I have a bad habit of overcommitting myself. No…wait…that’s not quite right. I have a bad habit of committing myself and then mismanaging my time. It’s a character flaw, and one that I’m working to correct. However…one of the inevitable consequences of my time mismanagement is that, sooner or later, I begin to feel as though I am being pecked to death by ducks. Everything piles up, and all I want to do it run and hide until it goes away.
I know what I should do: bear down, shoulder to the grindstone, nose to the wheel…or something like that. Still, when it all feels like the Myth of Sisyphus, I want to slink off to the local Barnes & Noble, buy a coffee, and read graphic novels.
I was starting to feel this way in February of this year. There was work to do on Podiobooks, I had my own solo podcast that was dreadfully late. I was helping Mick Bradley with his two podcasts, and was starting yet another with a friend. All of the activity had shifted from a series of welcome challenges to a collection of large, stinking seabirds hanging around my neck.
I was venting about all of this to a friend, and his question was, “Why don’t you just quit the podcasts?”
I thought about that. I could, of course. Let’s face it, few of us are getting paid to do this. It’s a colossal time-suck at times. It’s endless fiddling with settings, levels, microphones, mixing boards, all to get rid of that low-level hiss that never seems to go away. It’s the late nights, knowing you should be in bed, but you’re just not able to rest until you get the thrice-damned thing edited and posted. Damnable though it may be at 3:30 am, it’s also the coolest thing you’ve recorded to date, and you just can’t wait for people to hear it.
That’s the core of it, isn’t it? The listeners. I remember when I got the first bit of feedback about my podcast. First off, I was stunned that anyone was listening. Secondly, I was thrilled that this individual, a podcaster whom I respected, mentioned me in his show. The clincher was these words, “I’ve been listening to Chris Miller’s Unquiet Desperation. I like it. He’s got some worthwhile things to say.”
Do you recall how you felt when you were told by a fellow podcaster or a listener that they really liked your show, that it meant something to them? Inside your head, weren’t you doing your own personal Sally Field imitation? (You like me! You really like me!)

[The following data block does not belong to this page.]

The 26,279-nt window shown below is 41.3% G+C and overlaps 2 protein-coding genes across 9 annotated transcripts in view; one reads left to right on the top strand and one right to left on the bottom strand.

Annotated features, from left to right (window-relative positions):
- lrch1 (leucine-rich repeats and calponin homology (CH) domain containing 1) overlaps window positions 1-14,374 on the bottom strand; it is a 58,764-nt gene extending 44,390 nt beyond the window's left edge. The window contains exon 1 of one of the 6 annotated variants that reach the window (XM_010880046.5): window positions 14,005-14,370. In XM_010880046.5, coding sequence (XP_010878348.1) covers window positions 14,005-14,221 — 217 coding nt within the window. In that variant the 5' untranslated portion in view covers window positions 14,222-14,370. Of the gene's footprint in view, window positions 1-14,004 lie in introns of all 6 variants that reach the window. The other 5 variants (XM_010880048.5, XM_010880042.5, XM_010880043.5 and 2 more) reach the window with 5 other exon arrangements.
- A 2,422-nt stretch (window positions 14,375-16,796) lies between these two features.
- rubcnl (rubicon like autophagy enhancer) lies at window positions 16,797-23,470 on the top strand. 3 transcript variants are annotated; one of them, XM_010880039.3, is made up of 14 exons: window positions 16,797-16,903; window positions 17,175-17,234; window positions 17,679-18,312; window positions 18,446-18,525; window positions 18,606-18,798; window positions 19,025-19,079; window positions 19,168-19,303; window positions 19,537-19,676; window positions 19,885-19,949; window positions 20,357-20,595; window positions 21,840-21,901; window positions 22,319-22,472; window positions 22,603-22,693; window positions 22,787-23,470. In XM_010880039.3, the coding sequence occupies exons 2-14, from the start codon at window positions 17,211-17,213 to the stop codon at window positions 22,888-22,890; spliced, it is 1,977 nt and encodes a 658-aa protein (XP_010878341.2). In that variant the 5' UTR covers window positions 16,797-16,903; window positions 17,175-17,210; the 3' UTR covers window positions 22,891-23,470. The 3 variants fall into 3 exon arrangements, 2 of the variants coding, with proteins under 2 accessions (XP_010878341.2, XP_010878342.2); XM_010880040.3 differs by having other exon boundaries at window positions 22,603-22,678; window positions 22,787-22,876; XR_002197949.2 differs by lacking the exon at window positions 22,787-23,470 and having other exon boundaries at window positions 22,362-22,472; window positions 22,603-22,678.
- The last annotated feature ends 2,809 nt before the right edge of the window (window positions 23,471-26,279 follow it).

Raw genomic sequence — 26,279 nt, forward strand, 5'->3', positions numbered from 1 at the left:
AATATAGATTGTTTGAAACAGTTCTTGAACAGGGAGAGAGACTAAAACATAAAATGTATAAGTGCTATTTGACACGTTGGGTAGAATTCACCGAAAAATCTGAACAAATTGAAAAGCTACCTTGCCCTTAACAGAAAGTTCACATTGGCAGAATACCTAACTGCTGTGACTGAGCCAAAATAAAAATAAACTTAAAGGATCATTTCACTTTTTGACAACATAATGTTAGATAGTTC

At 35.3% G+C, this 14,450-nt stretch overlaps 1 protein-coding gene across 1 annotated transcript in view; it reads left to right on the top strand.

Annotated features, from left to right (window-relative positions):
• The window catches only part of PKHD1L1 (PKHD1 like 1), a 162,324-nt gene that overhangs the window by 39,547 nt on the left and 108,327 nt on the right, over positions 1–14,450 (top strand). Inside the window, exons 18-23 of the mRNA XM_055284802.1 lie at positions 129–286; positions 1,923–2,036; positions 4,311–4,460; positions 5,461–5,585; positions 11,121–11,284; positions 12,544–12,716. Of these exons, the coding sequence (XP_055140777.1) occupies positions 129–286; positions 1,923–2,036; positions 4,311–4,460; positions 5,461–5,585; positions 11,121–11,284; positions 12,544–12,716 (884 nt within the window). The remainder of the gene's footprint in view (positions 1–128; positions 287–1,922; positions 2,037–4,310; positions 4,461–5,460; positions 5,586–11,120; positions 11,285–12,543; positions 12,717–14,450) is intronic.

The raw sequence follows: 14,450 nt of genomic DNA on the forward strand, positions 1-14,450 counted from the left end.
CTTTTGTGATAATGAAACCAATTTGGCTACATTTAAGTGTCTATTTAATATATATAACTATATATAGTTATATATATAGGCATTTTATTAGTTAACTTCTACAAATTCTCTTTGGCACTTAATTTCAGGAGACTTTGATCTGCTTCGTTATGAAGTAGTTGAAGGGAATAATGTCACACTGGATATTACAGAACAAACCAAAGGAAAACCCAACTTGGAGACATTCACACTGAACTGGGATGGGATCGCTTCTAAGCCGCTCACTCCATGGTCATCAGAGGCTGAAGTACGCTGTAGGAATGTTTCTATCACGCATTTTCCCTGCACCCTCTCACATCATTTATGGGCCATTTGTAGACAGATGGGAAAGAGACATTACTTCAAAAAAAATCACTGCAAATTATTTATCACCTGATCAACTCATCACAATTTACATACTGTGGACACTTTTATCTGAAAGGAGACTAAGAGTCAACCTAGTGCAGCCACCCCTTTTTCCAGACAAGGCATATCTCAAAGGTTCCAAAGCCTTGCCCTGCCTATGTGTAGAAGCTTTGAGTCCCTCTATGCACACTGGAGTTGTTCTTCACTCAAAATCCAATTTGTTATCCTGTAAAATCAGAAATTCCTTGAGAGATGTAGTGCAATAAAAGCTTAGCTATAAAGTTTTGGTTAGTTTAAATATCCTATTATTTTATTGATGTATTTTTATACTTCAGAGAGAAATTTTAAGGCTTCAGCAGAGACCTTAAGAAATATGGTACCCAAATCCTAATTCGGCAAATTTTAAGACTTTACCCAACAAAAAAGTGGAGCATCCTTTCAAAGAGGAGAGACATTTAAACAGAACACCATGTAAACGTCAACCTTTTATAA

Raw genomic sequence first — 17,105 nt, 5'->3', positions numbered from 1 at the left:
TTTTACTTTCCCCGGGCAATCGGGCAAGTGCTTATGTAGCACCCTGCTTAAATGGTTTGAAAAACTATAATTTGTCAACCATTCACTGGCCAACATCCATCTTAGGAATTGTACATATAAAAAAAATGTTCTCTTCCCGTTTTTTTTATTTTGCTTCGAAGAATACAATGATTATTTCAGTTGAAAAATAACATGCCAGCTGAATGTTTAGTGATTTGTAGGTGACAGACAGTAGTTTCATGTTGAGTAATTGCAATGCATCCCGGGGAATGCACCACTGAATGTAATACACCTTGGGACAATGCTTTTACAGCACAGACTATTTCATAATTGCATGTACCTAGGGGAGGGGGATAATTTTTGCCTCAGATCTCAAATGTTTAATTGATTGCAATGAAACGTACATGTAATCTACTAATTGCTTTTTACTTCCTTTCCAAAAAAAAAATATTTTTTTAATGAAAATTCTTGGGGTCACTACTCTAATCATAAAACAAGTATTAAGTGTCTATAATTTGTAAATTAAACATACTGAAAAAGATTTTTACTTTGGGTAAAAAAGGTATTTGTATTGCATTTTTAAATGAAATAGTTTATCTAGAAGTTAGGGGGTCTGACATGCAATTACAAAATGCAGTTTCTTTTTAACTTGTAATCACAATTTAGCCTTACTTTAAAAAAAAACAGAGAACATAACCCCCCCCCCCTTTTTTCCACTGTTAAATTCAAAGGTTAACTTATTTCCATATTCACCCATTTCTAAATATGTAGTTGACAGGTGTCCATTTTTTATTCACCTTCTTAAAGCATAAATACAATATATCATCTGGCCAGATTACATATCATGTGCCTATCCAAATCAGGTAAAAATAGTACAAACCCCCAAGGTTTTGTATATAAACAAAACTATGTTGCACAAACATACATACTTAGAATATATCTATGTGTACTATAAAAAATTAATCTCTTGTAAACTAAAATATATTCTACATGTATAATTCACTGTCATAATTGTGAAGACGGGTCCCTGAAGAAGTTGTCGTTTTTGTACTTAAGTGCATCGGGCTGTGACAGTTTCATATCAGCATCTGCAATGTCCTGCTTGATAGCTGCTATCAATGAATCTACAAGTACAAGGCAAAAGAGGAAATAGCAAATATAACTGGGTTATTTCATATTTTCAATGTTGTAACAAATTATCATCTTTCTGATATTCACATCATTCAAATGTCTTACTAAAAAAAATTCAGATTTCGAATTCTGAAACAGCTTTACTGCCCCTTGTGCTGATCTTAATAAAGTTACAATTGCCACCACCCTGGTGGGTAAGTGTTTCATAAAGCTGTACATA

It’s like a drug, this appreciation thing, and a little goes a long way. As we continue to put out episodes, we all try to hone our craft, shape our message. We try to be a bit more profession, or we try to spice it up, keep it fresh, but still keep our audience. In some arenas, we compete with other podcasts. But at the end of the day, know that people out there like your work it enough to keep a lot of us going.
It is for me, at least. None of the podcasts that I’m on have more than two hundred listeners. I’m fine with that. I’m not the most recognizable name attached to Podiobooks.com, and I’m fine with that, too. What keeps me going is that, at this time in history, any one of us can pick up a microphone, grab a copy of Audacity, and find those like-minded folk that we would never had a chance to reach otherwise. We get meet other podcasters who have the same struggles that we do, the same self-doubting natures, the same need to speak and be heard. It’s massive, it’s global, and it’s just about the coolest thing I have ever witnessed
So, now I sit and work through my endless piles with GTD. I have my lists and my inbox, my folders and my files. I run like a not-quite finely tuned machine because this has become more than a hobby…it’s a connection to something larger than myself. To give up friends that I’ve made doing this is unthinkable. It’s worth the long hours, the days of prep, the answering of listener questions and subscriber feedback. It’s even worth the occassional argument on the email list. We’re doing something revolutionary here…never doubt it. One day, we’ll look back on all of this: we’ll see how media was changed by a bunch of “amateurs” with laptops and and a couple of microphones. We can say that we were there.
If that’s not worth it, I don’t know what is.